Concern has also been raised about the financial implications of what is seen as ‘government interference’ in the insurance industry, especially in relation to underwriting of risk or the subsidising of policies.
The ICA’s view, according to their submission, is that it will “distort the market” and encourage inappropriate development in risk-prone areas. The Government’s view, in their response to the January inquiry, was that there was “no merit in the Australian Government entering the market for strata insurance”.
When faced with events of a similar nature but far greater impact, disasters, the governments of New Zealand, Thailand and Japan stepped up to the challenge and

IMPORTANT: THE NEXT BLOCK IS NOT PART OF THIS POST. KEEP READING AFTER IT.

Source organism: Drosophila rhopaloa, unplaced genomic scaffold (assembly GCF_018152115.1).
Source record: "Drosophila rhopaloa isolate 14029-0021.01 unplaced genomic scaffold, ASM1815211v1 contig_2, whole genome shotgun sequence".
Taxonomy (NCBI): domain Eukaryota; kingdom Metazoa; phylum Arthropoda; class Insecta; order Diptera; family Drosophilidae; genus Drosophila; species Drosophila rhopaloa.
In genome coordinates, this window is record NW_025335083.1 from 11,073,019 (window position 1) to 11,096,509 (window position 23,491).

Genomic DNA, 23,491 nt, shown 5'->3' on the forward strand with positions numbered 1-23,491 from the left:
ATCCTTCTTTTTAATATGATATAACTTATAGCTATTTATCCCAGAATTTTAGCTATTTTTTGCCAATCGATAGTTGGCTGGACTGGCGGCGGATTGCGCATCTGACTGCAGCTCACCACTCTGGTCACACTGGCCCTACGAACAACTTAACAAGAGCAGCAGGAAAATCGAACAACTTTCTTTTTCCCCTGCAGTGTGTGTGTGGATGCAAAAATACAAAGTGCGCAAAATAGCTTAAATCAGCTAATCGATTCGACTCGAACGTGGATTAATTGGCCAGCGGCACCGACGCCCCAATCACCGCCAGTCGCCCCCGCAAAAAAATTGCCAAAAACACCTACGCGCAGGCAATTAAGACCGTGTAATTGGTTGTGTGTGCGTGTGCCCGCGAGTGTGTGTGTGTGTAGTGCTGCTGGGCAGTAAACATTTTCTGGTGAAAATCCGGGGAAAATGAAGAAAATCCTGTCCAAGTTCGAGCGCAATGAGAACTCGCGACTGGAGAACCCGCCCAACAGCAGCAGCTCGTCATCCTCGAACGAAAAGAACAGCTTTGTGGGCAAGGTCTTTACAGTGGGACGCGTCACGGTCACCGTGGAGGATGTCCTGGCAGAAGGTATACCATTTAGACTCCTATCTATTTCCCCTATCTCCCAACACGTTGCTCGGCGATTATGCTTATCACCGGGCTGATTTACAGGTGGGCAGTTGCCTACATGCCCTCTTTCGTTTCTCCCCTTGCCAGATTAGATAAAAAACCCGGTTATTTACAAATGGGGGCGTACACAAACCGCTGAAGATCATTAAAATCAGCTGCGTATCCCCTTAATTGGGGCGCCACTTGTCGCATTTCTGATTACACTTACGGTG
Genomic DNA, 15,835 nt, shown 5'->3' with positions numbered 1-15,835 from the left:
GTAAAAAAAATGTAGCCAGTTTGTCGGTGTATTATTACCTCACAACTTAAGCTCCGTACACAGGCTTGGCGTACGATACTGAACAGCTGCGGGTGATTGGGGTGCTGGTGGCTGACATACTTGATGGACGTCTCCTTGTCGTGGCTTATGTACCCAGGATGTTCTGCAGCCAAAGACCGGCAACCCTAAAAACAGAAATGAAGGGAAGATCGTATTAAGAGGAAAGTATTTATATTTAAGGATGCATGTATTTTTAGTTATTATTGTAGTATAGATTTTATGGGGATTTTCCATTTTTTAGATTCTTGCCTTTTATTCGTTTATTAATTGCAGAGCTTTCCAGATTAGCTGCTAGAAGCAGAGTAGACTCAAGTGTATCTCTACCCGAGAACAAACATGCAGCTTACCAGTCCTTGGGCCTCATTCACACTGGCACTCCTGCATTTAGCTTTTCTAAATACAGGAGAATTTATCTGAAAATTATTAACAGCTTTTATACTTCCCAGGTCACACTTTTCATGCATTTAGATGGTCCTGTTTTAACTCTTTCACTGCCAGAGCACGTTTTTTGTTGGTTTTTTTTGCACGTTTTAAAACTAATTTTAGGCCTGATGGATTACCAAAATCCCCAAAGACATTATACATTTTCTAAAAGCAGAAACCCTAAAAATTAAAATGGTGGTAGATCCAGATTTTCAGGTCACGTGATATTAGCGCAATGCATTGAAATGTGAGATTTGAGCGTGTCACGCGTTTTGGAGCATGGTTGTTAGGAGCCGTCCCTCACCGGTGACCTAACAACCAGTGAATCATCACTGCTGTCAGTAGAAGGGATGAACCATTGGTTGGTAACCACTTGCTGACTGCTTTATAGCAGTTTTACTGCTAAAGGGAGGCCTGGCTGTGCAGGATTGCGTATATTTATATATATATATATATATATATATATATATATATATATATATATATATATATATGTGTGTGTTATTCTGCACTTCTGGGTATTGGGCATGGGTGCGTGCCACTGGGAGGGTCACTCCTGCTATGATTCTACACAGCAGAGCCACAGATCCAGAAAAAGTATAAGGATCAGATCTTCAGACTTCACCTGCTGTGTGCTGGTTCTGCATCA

What many people don’t realise, and the industry/government is unwilling to publicise, is that within the last decade the government has already intervened in the insurance industry and successfully.
In 2003, following the attacks of 9/11 and the withdrawal of terrorism insurance cover by insurance companies, the Howard Government established a scheme for replacement terrorism reinsurance for commercial properties.
Titled the Australian Reinsurance Pool Corporation, it was “introduced as a result of calls for the Government to intervene in an area of clear market failure and after discussions with key industry stakeholders.”
The scheme has just been reviewed for the third time and is set to continue for another three years, with the Government directing the pool to pay a dividend to the Commonwealth of $400 million.